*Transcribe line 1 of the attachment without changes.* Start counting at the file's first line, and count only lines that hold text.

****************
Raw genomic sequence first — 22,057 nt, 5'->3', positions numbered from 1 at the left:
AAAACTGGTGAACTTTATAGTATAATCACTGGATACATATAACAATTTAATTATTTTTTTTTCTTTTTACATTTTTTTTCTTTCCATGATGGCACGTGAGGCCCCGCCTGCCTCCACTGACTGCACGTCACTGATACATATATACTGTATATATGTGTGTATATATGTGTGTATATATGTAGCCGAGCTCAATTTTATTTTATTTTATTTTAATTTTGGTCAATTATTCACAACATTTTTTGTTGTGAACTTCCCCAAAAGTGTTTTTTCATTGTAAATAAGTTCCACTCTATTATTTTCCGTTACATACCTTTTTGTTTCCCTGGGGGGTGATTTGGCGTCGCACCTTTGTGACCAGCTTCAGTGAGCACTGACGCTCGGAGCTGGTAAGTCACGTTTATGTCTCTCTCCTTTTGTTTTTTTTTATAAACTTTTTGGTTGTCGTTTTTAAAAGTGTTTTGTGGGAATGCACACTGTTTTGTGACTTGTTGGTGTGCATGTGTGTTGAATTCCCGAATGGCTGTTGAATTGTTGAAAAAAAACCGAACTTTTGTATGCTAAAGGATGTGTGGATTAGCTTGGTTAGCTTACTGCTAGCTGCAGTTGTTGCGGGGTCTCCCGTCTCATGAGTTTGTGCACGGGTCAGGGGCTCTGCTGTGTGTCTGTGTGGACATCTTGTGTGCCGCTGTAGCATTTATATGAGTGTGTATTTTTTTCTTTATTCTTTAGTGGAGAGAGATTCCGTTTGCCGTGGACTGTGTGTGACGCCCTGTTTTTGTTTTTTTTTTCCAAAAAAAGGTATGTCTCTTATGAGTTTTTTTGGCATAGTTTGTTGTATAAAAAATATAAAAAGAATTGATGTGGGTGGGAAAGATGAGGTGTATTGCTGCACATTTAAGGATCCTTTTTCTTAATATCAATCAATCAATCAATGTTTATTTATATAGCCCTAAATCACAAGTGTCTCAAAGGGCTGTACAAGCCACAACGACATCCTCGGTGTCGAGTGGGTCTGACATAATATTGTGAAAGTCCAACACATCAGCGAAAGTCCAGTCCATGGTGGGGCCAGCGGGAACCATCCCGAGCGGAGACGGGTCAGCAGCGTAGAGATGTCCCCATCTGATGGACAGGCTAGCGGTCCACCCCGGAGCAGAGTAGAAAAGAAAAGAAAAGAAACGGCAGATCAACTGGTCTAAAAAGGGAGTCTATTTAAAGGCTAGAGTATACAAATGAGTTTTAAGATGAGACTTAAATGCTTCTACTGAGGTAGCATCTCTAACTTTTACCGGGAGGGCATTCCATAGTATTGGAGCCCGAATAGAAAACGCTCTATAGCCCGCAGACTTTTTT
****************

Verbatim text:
Raw genomic sequence first — 22,057 nt, 5'->3', positions numbered from 1 at the left: